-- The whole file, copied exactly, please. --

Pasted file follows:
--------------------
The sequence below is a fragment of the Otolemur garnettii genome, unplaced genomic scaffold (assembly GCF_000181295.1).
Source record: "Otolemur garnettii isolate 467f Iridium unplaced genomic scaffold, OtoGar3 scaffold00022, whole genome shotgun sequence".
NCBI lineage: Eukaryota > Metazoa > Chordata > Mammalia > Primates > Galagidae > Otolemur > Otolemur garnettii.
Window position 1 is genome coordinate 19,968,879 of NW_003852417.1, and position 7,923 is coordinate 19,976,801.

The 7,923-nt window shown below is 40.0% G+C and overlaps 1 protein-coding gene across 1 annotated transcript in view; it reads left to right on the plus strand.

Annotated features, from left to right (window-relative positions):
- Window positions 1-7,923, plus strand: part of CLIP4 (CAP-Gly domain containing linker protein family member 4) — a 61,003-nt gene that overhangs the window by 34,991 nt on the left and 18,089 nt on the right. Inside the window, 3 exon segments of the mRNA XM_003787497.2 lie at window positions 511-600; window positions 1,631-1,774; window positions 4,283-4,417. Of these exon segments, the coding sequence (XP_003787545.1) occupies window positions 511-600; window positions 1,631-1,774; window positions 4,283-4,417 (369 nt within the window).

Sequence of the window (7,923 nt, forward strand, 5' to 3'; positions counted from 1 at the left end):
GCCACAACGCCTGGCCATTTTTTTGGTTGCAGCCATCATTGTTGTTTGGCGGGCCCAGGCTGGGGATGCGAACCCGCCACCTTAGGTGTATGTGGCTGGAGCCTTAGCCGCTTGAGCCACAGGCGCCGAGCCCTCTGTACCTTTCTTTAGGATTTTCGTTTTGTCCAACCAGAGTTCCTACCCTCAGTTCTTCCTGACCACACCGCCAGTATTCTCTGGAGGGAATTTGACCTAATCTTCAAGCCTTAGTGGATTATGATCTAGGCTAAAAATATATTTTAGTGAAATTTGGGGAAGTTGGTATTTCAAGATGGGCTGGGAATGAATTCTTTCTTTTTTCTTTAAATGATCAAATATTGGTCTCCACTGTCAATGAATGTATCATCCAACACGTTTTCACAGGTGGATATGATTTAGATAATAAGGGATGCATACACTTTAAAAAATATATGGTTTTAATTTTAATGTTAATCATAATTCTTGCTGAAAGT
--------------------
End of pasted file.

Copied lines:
The sequence below is a fragment of the Otolemur garnettii genome, unplaced genomic scaffold (assembly GCF_000181295.1).
Source record: "Otolemur garnettii isolate 467f Iridium unplaced genomic scaffold, OtoGar3 scaffold00022, whole genome shotgun sequence".
NCBI lineage: Eukaryota > Metazoa > Chordata > Mammalia > Primates > Galagidae > Otolemur > Otolemur garnettii.
Window position 1 is genome coordinate 19,968,879 of NW_003852417.1, and position 7,923 is coordinate 19,976,801.

The 7,923-nt window shown below is 40.0% G+C and overlaps 1 protein-coding gene across 1 annotated transcript in view; it reads left to right on the plus strand.

Annotated features, from left to right (window-relative positions):
- Window positions 1-7,923, plus strand: part of CLIP4 (CAP-Gly domain containing linker protein family member 4) — a 61,003-nt gene that overhangs the window by 34,991 nt on the left and 18,089 nt on the right. Inside the window, 3 exon segments of the mRNA XM_003787497.2 lie at window positions 511-600; window positions 1,631-1,774; window positions 4,283-4,417. Of these exon segments, the coding sequence (XP_003787545.1) occupies window positions 511-600; window positions 1,631-1,774; window positions 4,283-4,417 (369 nt within the window).

Sequence of the window (7,923 nt, forward strand, 5' to 3'; positions counted from 1 at the left end):
GCCACAACGCCTGGCCATTTTTTTGGTTGCAGCCATCATTGTTGTTTGGCGGGCCCAGGCTGGGGATGCGAACCCGCCACCTTAGGTGTATGTGGCTGGAGCCTTAGCCGCTTGAGCCACAGGCGCCGAGCCCTCTGTACCTTTCTTTAGGATTTTCGTTTTGTCCAACCAGAGTTCCTACCCTCAGTTCTTCCTGACCACACCGCCAGTATTCTCTGGAGGGAATTTGACCTAATCTTCAAGCCTTAGTGGATTATGATCTAGGCTAAAAATATATTTTAGTGAAATTTGGGGAAGTTGGTATTTCAAGATGGGCTGGGAATGAATTCTTTCTTTTTTCTTTAAATGATCAAATATTGGTCTCCACTGTCAATGAATGTATCATCCAACACGTTTTCACAGGTGGATATGATTTAGATAATAAGGGATGCATACACTTTAAAAAATATATGGTTTTAATTTTAATGTTAATCATAATTCTTGCTGAAAGT